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What Reddit's racist freakout says about the Ivy League myth

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Earlier this week, 17-year-old Kwasi Enin, a black high school senior from Long Island, N.Y., received acceptance letters from all eight Ivy League schools: Harvard, Yale, Princeton, Dartmouth, Columbia, the University of Pennsylvania, Brown, and Cornell. USA Today ran a story on the 17-year-old last Monday, with a photo of him posing with all eight of the schools’ flags.

It is not surprising in itself that Enin got into all eight Ivies. He’s an exceptional student, ranking 11th in his class of 647 students, and he’s clearly exceptionally motivated, having taken 11 AP classes while also participating in his high school’s a cappella group and volunteering at a local hospital. He’s also male (most student populations at high-ranking colleges skew female) and a first-generation Ghanaian-American, a background that would catch any college admissions officer’s eye.

It’s also not surprising—considering Reddit is not exactly known as a bastion of calm and rational thought—that as soon as redditors caught wind of Enin’s USA Today story, they would completely lose their shit. Consider these three comments, among others:

Rodoshi: "Seriously? My application was almost identical except that I was first in my class out of a top ranked tech academy focusing on a biotechnology program. I listed "white" for my ethnicity because they didn't have an option for Armenian. F**k affirmative action."

ghhell88s: With better credentials than the guy in the article my white fiance only got into two Ivy schools, and I only got into 1 Ivy with similar scores. 2250 is not that great, and frankly I think that this kid is going to have a hard time keeping up if he goes to a school like Yale.

Harilesswalkingchimp: I’m gonna get real with you reddit, no matter how pissed this makes you it doesn’t change the fact that he would not have had this absurd success if he was a white kid.

There are two things that struck me about Enin’s story and the subsequent Reddit backlash. The first—perhaps more obvious—takeaway was that there are a lot of butthurt white people out there who’d rather rail against how affirmative action has negatively affected them in their own lives than acknowledge the historical context that makes it a necessity in the college application process.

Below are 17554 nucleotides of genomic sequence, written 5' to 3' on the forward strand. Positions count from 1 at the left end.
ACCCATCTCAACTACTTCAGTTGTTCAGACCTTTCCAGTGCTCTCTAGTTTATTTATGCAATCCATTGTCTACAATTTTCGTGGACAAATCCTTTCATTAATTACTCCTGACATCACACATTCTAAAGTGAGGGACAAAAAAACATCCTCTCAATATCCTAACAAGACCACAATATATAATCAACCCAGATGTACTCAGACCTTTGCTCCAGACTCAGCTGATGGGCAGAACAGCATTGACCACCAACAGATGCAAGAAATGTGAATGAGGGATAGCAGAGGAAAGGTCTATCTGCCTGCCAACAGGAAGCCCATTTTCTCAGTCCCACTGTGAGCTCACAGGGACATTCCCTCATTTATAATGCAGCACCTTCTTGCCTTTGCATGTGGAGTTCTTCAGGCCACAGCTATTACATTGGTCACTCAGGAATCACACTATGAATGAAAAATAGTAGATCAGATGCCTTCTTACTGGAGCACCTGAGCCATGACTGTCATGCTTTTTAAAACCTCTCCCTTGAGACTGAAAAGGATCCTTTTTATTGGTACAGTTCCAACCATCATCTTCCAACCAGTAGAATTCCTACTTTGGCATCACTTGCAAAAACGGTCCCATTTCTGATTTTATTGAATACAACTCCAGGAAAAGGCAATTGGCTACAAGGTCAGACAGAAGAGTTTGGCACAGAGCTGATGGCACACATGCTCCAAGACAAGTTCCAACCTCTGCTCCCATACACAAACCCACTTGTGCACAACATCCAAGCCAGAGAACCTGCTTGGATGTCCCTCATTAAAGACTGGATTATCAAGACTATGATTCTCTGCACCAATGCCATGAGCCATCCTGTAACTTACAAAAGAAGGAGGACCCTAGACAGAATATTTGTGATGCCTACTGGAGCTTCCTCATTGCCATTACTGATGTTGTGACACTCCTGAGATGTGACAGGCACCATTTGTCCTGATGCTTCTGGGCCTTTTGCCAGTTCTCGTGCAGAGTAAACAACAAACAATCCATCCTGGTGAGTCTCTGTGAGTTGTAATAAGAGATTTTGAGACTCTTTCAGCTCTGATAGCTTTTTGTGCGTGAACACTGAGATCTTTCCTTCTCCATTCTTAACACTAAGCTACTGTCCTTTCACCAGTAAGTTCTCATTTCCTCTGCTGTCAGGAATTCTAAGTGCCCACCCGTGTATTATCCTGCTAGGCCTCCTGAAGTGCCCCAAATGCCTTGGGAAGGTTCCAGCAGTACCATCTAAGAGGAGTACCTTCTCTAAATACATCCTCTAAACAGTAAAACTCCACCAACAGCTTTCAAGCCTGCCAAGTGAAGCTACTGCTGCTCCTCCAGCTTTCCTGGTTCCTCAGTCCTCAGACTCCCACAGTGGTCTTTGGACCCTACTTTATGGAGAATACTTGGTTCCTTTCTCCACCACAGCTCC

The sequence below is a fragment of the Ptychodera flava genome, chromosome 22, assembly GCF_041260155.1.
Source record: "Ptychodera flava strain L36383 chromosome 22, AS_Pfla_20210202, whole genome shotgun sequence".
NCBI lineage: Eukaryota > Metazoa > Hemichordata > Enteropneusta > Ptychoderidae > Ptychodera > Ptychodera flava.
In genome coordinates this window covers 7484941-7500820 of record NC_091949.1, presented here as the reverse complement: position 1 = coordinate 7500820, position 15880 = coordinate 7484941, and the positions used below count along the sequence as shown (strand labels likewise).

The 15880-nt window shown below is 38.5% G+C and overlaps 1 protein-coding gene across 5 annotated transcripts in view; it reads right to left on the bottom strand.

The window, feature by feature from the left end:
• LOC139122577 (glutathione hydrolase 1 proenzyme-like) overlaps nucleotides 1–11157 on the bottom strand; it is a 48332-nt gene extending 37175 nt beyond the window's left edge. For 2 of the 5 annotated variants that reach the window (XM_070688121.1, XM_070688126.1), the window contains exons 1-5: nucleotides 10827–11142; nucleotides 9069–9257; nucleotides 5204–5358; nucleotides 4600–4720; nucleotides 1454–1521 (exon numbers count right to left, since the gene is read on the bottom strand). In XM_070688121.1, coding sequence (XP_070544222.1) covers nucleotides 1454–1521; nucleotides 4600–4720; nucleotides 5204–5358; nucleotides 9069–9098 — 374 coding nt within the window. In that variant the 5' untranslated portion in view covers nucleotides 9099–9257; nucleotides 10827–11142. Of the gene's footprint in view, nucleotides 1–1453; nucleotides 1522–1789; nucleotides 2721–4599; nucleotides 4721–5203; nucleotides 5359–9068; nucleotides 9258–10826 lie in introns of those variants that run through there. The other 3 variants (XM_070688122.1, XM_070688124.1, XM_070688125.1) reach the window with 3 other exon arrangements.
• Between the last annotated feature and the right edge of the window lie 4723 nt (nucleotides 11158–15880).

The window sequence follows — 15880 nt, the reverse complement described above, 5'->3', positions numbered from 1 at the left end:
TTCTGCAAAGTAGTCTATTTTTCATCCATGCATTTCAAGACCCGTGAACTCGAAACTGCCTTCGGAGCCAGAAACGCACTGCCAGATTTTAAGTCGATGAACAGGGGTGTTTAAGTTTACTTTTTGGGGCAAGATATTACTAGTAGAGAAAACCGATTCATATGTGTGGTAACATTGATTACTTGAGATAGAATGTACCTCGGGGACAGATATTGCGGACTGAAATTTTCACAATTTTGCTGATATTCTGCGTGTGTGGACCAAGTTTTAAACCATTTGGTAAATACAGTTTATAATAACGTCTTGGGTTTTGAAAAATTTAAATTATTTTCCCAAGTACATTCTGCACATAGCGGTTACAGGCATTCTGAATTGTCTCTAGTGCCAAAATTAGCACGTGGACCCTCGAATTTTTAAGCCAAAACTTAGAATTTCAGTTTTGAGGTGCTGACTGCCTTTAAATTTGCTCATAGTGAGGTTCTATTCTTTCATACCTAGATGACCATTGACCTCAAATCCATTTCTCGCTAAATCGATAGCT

The second was: “Wow, people care waaaaayyy too much about the Ivies.”

What was it about Enin’s story that made his detractors so angry? It wasn’t just that he was a beneficiary of affirmative action, because if Enin had applied and gotten in to all of the New York state schools, with the same credentials and SAT scores and cultural background, he would’ve benefited from the same policy. But that wouldn’t have sparked such a backlash—much less a USA Today story—because Enin and his Reddit commenters live in a culture that dictates that only some types of accomplishments have value, while others simply do not.

I don’t mean to denigrate Enin’s achievements, nor am I saying that getting into all eight Ivies is an unimpressive feat: Obviously it is—even more so considering he’s a first-generation student. But the only reason why it is even remotely newsworthy (and why so many people were pissed off by it) is because of how much cachet our culture assigns to the Ivy League and how much we’ve come view an Ivy degree as a summation of an individual’s worth as a whole.

Although the Ivy League has always had a large degree of prestige in the United States, it’s only been until the last few decades or so—with the rise of SAT prep and AP tutors and helicopter parenting and students spending their summers teaching impoverished Nicaraguan orphans how to use Microsoft Excel, instead of going to sleepaway camp or farting around watching TV like kids are supposed to—that in certain high-income circles, an Ivy League degree has become not just the ultimate status symbol, but the ultimate predictor of your success and endorsement of your value as an individual.